Archibald is not a well known figure outside New Orleans, but his style was a strong influence on younger players in the city like Fats Domino and Huey 'Piano' Smith.

The old Blues classic 'Stack-a-Lee' first came to national attention on Archibald's only hit record, but despite his lack of recording success, he had a long career playing his piano Blues as a club entertainer.

Leon T Gross was born in New Orleans in 1916 (or possibly 1912), and learned to play piano as a child.

His bold barrelhouse style was influenced by Burnell Santiago and Tuts Washington, and he made his living playing in local cat-houses, like so many of his Storyville predecessors. Leon was known as 'Archie Boy' at that time, and that nick-name later morphed into his better-known performing name of 'Archibald'.

When America joined WWII Leon was drafted, and when his tour of duty was over he returned to playing his strong, off-beat piano around his home town, and along with Professor Longhair, pioneered the city's distinctive sax and piano led R&B dance music.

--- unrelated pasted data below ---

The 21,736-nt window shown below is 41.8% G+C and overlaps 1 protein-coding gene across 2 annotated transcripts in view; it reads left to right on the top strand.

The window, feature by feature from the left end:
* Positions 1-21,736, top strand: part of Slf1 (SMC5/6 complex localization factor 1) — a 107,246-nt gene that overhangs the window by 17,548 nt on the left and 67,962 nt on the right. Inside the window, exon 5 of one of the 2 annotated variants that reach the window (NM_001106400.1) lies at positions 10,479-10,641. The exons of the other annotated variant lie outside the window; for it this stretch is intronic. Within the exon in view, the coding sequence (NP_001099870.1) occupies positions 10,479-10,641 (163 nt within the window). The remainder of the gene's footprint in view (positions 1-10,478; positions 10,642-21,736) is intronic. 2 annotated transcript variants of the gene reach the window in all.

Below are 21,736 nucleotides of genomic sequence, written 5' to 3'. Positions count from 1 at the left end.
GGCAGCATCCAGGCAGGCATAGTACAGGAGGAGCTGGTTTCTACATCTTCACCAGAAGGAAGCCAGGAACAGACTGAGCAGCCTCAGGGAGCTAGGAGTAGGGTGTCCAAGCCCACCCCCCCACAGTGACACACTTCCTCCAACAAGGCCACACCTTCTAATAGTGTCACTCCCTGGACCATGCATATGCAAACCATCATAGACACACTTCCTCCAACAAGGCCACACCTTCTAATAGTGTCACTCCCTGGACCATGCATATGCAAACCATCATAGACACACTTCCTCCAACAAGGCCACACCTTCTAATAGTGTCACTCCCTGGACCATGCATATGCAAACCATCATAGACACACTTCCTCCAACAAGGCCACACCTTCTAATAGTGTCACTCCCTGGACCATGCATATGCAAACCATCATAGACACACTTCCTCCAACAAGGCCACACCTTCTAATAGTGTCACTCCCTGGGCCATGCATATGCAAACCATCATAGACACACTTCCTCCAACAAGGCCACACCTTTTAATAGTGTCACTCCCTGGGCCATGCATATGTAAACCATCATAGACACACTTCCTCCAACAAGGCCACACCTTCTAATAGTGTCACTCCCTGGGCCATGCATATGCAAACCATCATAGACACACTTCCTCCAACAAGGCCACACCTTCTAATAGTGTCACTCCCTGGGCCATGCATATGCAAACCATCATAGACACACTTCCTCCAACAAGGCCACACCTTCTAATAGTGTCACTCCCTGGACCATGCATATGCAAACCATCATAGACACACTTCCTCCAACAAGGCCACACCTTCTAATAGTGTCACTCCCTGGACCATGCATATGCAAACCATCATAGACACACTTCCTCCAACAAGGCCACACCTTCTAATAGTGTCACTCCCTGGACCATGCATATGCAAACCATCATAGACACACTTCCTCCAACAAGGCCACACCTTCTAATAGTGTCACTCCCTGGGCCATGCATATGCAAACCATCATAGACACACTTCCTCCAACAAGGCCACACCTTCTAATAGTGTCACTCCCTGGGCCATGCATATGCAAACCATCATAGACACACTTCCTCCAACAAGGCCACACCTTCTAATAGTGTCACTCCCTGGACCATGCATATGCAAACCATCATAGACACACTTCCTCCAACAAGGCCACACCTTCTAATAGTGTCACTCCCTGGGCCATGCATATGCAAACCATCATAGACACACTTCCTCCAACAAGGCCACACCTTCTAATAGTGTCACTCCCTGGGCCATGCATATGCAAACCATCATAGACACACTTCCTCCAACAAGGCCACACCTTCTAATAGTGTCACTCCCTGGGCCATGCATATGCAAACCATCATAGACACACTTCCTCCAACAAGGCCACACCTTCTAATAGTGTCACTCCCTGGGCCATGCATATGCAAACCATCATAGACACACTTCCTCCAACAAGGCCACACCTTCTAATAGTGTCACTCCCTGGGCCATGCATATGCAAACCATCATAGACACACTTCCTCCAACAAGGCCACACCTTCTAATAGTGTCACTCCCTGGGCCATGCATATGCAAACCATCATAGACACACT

Archbald's only hit made 'Stack-a-Lee' a popular classic;

In March 1950, Dave Bartholemew played trumpet and produced on Archibald's debut record for the Imperial label.

'Stack-a-Lee, Parts I and II' was a re-working of an old Blues ballad, as Archibald's melodious voice recounted the saga of a bar-room murder.

National sales took Archibald to No.10 in the R&B charts, and further sessions with the same crew later in 1950 led to two more releases, but they did not catch on outside New Orleans.


More tracks were recorded for Imperial in 1953, but again success eluded Archibald. He remained an attraction in his home town for the rest of his life, with long residencies at clubs like the Balloy, the Poodle Patio and the Court of Two Sisters.

At the age of 56, after a life-time of hard drinking, Archibald suffered a heart attack and passed away in 1973.